MIDWEST CITY, OKLAHOMA -- Hundreds of people walked into the Reed Center early Monday morning, greeting old friends and seeing familiar faces.
Then they got down to business.
From the Reverend Jeff Hamilton's Invocation, to Midwest City Mayor Jack Frye, Dr. King's legacy got frequent mention.
"The first time I heard Dr. King in person I was 24," said Rev. Hamilton from the podium."
Service was the theme.
Mayor Frye said, "It was important to Dr. King. Make it important in your life as well."
17 years ago the first King Breakfast in Midwest City took place in the town community center.
It's grown quite a bit since then.
People of all creeds and colors still meet to discuss King's legacy of fighting injustice.
One of two keynote speakers, Reverend Semaj Vanzant used Isaiah the old testament prophet as an example to answer God's call to service.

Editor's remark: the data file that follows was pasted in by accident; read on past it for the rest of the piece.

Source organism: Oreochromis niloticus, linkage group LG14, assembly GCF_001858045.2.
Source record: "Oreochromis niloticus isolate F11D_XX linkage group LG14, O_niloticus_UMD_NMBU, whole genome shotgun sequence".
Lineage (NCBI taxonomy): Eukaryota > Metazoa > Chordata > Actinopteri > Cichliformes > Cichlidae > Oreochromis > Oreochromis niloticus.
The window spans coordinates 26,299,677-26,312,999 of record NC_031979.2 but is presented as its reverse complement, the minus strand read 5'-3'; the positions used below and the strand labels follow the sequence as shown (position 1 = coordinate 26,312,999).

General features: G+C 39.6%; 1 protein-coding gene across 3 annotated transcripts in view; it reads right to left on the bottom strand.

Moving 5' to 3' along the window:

"I double dare you raise your hand and stand up tall, and say these words, not just with your lips but from your heart. 'Here I am. Send me."
Oklahoma City attorney David Slane, much like the first keynote speaker, wasn't afraid to bring up a series of uncomfortable issue over breakfast.
He mentioned current stand your ground laws, racial profiling, the MAPS projects, and tornado shelters for schools among others.
His point, that regardless of political affiliation, people need to do something to solve them.
"If you don't like my questions, create your own.," he said. "But ask the question."
Calling on Martin Luther King's name and legacy remains a popular thing to do on the third Monday in January.
Somewhere between King's early death in 1968 and today, even differing opinions agree there is work left to be done.